POLITICS

Marathon budget protest could finish by end of the month

Officials from more than 80 departments and bureaus meet to thrash out contingency plans as lawmakers wade through amendments

PUBLISHED : Wednesday, 14 May, 2014, 3:38pm
UPDATED : Thursday, 15 May, 2014, 3:47am
 

Senior officials prepared yesterday for crisis talks over the budget-bill filibuster amid warnings of a "fiscal cliff" looming next month if the bill is not passed this month.

Officials from more than 80 departments and bureaus are meeting at 11am today to assess cash flow and thrash out contingency plans. The meeting will be chaired by Financial Secretary John Tsang Chun-wah.

Lawmakers who are holding up passage of the bill with 1,192 remaining amendments, said they believed voting could be finished by the end of this month.

A person close to the government said that if it wasn't, the operations budgets of all departments would dry up by the middle of next month.

"Salaries of civil servants and subvented organisations couldn't be disbursed at the end of next month and departments couldn't purchase equipment to maintain their services," the source said.

"There is little the administration can do at this moment, except call on lawmakers to stop the filibuster. Members of the public should wake up and recognise the need to take steps to cut short filibusters in Legco meetings in future."

People Power lawmakers Albert Chan Wai-yip and Raymond Chan Chi-chuen, two of four pan-democrats who are filibustering the bill, said voting on the amendments could "be finished by the end of the month".

They made the comments after a 30-minute meeting with Legco president Jasper Tsang Yok-sing.

Most of the amendments were tabled by "Long Hair" Leung Kwok-hung of the League of Social Democrats, and independent lawmaker Wong Yuk-man in an effort to force the government to give in to their demands. People Power wants cash handouts for all Hongkongers while Leung wants a universal pension.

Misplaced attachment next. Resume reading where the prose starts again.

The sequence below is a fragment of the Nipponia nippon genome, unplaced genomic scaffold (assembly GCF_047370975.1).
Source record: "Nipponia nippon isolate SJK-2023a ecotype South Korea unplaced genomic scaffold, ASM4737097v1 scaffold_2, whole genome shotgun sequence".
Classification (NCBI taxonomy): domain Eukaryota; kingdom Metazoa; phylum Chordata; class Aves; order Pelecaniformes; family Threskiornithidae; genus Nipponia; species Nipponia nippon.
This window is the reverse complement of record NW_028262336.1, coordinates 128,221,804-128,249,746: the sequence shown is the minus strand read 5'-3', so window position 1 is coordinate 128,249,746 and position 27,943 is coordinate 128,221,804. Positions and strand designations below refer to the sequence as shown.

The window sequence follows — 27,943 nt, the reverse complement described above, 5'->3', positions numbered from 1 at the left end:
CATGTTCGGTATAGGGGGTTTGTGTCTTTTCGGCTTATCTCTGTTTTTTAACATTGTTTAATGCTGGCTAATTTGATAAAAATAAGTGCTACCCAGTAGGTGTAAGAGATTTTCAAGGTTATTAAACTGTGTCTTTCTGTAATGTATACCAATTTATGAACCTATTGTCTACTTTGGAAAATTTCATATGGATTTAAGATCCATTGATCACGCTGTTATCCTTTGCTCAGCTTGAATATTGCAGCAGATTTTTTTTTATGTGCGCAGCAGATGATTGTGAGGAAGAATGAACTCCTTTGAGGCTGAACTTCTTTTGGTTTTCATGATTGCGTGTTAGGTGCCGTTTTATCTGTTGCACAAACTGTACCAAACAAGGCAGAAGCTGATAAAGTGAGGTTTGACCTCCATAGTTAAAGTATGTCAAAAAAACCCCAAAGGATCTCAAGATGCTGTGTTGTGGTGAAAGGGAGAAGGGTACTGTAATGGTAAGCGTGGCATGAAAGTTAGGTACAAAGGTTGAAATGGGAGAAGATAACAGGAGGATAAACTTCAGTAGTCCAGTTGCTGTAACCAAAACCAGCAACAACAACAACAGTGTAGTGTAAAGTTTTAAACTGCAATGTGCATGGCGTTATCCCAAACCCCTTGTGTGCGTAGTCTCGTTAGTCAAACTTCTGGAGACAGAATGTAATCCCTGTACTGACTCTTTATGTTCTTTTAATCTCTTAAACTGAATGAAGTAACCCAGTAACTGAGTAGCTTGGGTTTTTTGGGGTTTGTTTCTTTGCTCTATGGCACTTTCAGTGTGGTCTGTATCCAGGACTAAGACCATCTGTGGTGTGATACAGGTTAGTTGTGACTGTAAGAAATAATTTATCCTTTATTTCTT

The Legislative Council spent three days last week going through the budget, and a meeting the week before was adjourned because it failed to reach a quorum.

Lawmakers continued to scrutinise the budget bill yesterday.

In the past, the government has needed at least two weeks to prepare for the bills to be gazetted. If the voting on the proposed amendments can be completed by the end of the month, the administration can narrowly avoid a fiscal cliff.

But the source said that even if this could be done, "we are already facing a 'policy-implementation cliff' as the practice of filibusters has spread to meetings of Legco's finance committee and public works subcommittee".

Albert Chan plans to move more than 700 motions at tomorrow's Finance Committee meeting to delay voting on a funding request for development projects in the New Territories.

At the meeting of the public works subcommittee on Tuesday, pan-democrat Gary Fan Kwok-wai tabled dozens of motions to be attached to the government's proposal for extension of the Tseung Kwan O landfill and construction of a waste incinerator.

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